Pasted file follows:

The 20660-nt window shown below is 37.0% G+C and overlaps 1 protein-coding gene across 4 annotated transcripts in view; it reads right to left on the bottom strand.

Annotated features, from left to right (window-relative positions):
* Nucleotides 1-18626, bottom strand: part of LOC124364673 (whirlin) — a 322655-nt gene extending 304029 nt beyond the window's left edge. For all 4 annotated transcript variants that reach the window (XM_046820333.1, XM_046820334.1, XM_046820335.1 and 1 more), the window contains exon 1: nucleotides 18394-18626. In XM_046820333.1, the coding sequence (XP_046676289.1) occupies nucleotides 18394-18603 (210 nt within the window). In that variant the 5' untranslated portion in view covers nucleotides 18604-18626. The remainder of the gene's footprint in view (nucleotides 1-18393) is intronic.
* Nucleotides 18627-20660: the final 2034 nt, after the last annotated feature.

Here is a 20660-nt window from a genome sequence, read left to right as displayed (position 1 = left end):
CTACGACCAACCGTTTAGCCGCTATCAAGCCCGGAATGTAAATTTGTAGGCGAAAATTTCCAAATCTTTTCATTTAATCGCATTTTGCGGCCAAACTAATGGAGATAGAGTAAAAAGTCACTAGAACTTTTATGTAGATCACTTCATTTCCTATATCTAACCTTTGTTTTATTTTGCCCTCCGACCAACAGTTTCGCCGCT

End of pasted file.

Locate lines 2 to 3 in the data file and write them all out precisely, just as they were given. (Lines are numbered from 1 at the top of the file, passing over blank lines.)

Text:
Annotated features, from left to right (window-relative positions):
* Nucleotides 1-18626, bottom strand: part of LOC124364673 (whirlin) — a 322655-nt gene extending 304029 nt beyond the window's left edge. For all 4 annotated transcript variants that reach the window (XM_046820333.1, XM_046820334.1, XM_046820335.1 and 1 more), the window contains exon 1: nucleotides 18394-18626. In XM_046820333.1, the coding sequence (XP_046676289.1) occupies nucleotides 18394-18603 (210 nt within the window). In that variant the 5' untranslated portion in view covers nucleotides 18604-18626. The remainder of the gene's footprint in view (nucleotides 1-18393) is intronic.